Pristina in Kosovo is the perfect city for visitors with only a day or two to spare. The central Pristina tourist attractions can all be reached on foot, and there is a lovely mix of art and culture. The varied architecture is the main attraction in Pristina though. From centuries old Mosques through to weirdly designed public buildings, it blends past and present, revealing perhaps just a hint of the future.
Pristina Tourism Guide Part 2
Kosovo is not exactly one of the busiest tourist destinations in the Balkans. There are plenty of things to see in Pristina (the capital), to keep even the most active visitor occupied for a day or three however. This list of the main Pristina tourist attractions focuses on places that can be found in the central city area, and they can all be reached on foot. Squeeze them all into one day of sightseeing in Pristina, or spread them out over several depending on how much time you have there. For more information on Kosovo, you might like to check out my Pristina Tourism Guide part 1.
Pristina Tourist Attractions – Things to See in Pristina
1. The Newborn Monument – This monument was unveiled on February 17th, 2008, which was the date that Kosovo declared independence from Serbia. Obviously, it is symbolic of independence and the birth of a new nation. The intention is to repaint it every year on the 17th of February, so it might not look exactly like this if you are planning a trip to Kosovo. This is a good starting point for a walking tour of the city that would take in all the main Pristina tourist attractions.
2. Pristina’s Youth and Sports Centre – Located nearby to the Newborn Monument, the Palace of Youth and Sport has a very curious design. It is also greatly important to the older citizens of Pristina, as for a time, they had to donate half of their income to build it.
3. Mother Teresa Boulevard – This pedestrianised area pretty much marks the centre of the city. It starts at the Grand Hotel, and finishes more or less at the old Union Hotel building. Don’t expect to find a hotel here though. It has since been converted into a Benetton Store, which is a massive shame. There is a nice coffee place behind the store however. This was definitely needed on a cold, January day!
4. The National Library – This is one of the weirdest looking buildings in Europe. A mix of domes and cubes covered in what looks like chain mail! I have to say, it looked quite awesome on a snowy day. It was only after I returned back home to Athens, I realised I had seen a similar building back in England a few years ago. As coincidence (?) would have it, this was also a library. – The Library of Birmingham. The National Library of Kosovo is perhaps the only ‘must see’ of the Pristina Tourist Attractions.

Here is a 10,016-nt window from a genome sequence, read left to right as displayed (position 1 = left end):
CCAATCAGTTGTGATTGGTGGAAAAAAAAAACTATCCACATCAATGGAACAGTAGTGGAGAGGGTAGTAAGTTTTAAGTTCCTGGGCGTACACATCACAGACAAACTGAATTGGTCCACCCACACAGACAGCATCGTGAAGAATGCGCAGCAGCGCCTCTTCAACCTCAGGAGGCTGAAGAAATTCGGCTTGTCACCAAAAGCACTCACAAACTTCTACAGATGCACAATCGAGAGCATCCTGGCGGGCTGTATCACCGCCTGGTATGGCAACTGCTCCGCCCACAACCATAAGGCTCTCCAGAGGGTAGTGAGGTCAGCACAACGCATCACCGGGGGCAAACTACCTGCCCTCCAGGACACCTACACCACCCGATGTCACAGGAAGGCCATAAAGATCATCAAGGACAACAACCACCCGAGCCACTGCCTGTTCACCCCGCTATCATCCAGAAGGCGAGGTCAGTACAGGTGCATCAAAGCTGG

5. The Kosovo Government Building – This is another significant building, which was refurbished after being bombed during the 1999 Kosovo War. I have concentrated on the statue in front though. This is Skanderbeg, the Albanian national hero. There is no escaping this guy when travelling through this part of the Balkans! On a more serious note, there is a growing concept of a ‘Greater Albania’, which is basically the idea of a homeland founded on the historical and current Albanian population presence. After travelling through the region, I can understand the logic and desire behind the concept.
6. The Clock Tower – The 19th century clock tower is a useful landmark for when wandering around the older, Ottoman part of the city. You may be able to find someone who will let you climb up to the top for a few coins.
7. The Ethnological Museum of Kosovo – This is a really interesting place to visit. Try to catch one of the free tours, and learn about how people used to live in the past, see the tools and furniture from a bygone era, and learn some history. Housed in the Emin Gjiku Complex, it is an 18th century building which oozes charm, and provides a real insight into how people used to live not so long ago. Visiting on a freezing cold, snowy day, we appreciated how tough life must have been!
There are of course plenty of other places to visit, and buildings to see which I haven’t listed here. Travelling should be a bit of an adventure after all. You don’t want me to do all the hard work for you now, do you?! If you are planning a trip to Kosovo and would like to find out more about the Pristina tourist attractions, or if you have read this and can’t BELIEVE I have missed something off, please leave a comment below. I love hearing from you all!